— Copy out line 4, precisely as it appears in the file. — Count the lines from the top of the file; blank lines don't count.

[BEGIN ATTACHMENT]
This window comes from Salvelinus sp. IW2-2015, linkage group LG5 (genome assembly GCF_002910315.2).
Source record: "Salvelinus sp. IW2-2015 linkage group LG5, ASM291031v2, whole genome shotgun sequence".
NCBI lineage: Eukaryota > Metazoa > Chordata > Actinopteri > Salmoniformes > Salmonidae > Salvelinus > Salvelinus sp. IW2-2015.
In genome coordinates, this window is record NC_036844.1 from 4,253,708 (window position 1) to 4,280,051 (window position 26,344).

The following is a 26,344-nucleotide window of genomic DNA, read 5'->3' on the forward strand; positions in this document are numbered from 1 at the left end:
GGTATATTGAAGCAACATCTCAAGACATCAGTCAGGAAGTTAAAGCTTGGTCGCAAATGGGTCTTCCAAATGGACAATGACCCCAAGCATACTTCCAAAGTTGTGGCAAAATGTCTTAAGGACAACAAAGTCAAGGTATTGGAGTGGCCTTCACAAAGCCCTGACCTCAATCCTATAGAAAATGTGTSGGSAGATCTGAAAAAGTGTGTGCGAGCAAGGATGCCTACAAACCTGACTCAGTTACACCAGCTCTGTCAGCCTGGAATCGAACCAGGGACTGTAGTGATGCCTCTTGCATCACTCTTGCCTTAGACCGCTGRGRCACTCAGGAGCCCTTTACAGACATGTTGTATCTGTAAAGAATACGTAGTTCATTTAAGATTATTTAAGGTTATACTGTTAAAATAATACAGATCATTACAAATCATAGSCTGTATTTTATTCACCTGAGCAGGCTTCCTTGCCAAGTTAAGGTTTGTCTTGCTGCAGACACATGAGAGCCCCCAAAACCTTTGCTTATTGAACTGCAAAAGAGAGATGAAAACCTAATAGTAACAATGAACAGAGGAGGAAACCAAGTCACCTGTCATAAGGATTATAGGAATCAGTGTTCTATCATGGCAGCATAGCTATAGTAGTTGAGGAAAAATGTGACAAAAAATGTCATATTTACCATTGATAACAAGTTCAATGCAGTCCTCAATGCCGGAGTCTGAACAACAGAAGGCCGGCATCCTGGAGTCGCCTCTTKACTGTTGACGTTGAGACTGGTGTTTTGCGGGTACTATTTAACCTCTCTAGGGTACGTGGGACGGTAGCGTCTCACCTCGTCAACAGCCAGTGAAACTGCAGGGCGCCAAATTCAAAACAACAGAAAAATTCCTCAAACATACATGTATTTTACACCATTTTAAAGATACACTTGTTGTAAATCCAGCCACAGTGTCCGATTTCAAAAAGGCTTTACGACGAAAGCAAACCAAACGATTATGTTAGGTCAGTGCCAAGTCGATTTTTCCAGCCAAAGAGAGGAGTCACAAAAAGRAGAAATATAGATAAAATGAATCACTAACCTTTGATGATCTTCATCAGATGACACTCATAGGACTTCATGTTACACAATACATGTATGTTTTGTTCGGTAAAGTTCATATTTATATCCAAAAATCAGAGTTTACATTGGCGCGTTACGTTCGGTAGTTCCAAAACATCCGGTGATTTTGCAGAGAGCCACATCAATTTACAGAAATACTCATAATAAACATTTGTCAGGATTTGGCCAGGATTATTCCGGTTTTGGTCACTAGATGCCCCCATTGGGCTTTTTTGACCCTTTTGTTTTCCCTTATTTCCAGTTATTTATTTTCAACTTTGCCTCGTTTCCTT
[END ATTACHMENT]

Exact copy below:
In genome coordinates, this window is record NC_036844.1 from 4,253,708 (window position 1) to 4,280,051 (window position 26,344).